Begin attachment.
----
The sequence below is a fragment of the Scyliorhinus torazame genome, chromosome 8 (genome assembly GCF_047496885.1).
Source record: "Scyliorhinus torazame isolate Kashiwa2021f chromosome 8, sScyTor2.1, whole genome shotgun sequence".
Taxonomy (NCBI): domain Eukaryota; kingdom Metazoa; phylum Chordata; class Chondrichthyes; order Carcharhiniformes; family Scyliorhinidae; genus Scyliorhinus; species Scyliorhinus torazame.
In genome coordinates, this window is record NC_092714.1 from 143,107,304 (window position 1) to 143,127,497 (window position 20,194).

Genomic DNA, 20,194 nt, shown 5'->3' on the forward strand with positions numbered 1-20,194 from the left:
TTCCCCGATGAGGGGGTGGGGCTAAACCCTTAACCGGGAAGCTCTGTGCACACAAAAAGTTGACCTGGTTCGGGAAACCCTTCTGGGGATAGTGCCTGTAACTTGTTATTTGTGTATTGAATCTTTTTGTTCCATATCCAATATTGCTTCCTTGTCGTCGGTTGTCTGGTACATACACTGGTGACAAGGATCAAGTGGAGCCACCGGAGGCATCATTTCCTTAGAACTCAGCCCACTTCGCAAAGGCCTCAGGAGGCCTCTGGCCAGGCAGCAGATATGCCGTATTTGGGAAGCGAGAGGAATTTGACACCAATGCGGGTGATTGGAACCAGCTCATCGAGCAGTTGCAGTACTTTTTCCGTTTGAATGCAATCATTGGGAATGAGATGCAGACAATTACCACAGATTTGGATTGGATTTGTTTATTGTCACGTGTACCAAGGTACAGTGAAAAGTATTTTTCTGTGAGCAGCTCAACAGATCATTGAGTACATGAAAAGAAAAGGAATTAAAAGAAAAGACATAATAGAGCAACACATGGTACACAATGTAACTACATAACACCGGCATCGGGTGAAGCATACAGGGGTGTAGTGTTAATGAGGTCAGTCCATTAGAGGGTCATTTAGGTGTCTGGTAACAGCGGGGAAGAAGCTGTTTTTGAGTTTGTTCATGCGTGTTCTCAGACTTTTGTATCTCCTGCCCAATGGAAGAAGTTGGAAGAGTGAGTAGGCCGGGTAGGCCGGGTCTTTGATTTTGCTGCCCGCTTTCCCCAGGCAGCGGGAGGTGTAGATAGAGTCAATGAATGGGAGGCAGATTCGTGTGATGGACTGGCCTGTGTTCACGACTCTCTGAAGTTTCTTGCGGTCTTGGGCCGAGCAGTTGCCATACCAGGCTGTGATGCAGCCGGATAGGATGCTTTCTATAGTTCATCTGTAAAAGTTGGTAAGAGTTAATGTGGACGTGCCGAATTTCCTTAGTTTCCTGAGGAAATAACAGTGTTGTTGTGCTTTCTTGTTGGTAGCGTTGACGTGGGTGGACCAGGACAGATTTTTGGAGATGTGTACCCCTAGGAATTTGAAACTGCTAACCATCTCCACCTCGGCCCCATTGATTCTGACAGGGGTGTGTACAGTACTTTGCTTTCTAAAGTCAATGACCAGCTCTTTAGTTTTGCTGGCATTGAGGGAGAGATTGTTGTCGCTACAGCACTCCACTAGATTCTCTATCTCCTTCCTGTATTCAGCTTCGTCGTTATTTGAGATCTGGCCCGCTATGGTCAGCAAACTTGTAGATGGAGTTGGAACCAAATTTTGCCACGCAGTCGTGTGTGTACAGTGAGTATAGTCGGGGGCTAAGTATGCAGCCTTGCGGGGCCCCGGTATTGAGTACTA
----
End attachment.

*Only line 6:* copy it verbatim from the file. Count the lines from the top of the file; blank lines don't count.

TTCCCCGATGAGGGGGTGGGGCTAAACCCTTAACCGGGAAGCTCTGTGCACACAAAAAGTTGACCTGGTTCGGGAAACCCTTCTGGGGATAGTGCCTGTAACTTGTTATTTGTGTATTGAATCTTTTTGTTCCATATCCAATATTGCTTCCTTGTCGTCGGTTGTCTGGTACATACACTGGTGACAAGGATCAAGTGGAGCCACCGGAGGCATCATTTCCTTAGAACTCAGCCCACTTCGCAAAGGCCTCAGGAGGCCTCTGGCCAGGCAGCAGATATGCCGTATTTGGGAAGCGAGAGGAATTTGACACCAATGCGGGTGATTGGAACCAGCTCATCGAGCAGTTGCAGTACTTTTTCCGTTTGAATGCAATCATTGGGAATGAGATGCAGACAATTACCACAGATTTGGATTGGATTTGTTTATTGTCACGTGTACCAAGGTACAGTGAAAAGTATTTTTCTGTGAGCAGCTCAACAGATCATTGAGTACATGAAAAGAAAAGGAATTAAAAGAAAAGACATAATAGAGCAACACATGGTACACAATGTAACTACATAACACCGGCATCGGGTGAAGCATACAGGGGTGTAGTGTTAATGAGGTCAGTCCATTAGAGGGTCATTTAGGTGTCTGGTAACAGCGGGGAAGAAGCTGTTTTTGAGTTTGTTCATGCGTGTTCTCAGACTTTTGTATCTCCTGCCCAATGGAAGAAGTTGGAAGAGTGAGTAGGCCGGGTAGGCCGGGTCTTTGATTTTGCTGCCCGCTTTCCCCAGGCAGCGGGAGGTGTAGATAGAGTCAATGAATGGGAGGCAGATTCGTGTGATGGACTGGCCTGTGTTCACGACTCTCTGAAGTTTCTTGCGGTCTTGGGCCGAGCAGTTGCCATACCAGGCTGTGATGCAGCCGGATAGGATGCTTTCTATAGTTCATCTGTAAAAGTTGGTAAGAGTTAATGTGGACGTGCCGAATTTCCTTAGTTTCCTGAGGAAATAACAGTGTTGTTGTGCTTTCTTGTTGGTAGCGTTGACGTGGGTGGACCAGGACAGATTTTTGGAGATGTGTACCCCTAGGAATTTGAAACTGCTAACCATCTCCACCTCGGCCCCATTGATTCTGACAGGGGTGTGTACAGTACTTTGCTTTCTAAAGTCAATGACCAGCTCTTTAGTTTTGCTGGCATTGAGGGAGAGATTGTTGTCGCTACAGCACTCCACTAGATTCTCTATCTCCTTCCTGTATTCAGCTTCGTCGTTATTTGAGATCTGGCCCGCTATGGTCAGCAAACTTGTAGATGGAGTTGGAACCAAATTTTGCCACGCAGTCGTGTGTGTACAGTGAGTATAGTCGGGGGCTAAGTATGCAGCCTTGCGGGGCCCCGGTATTGAGTACTA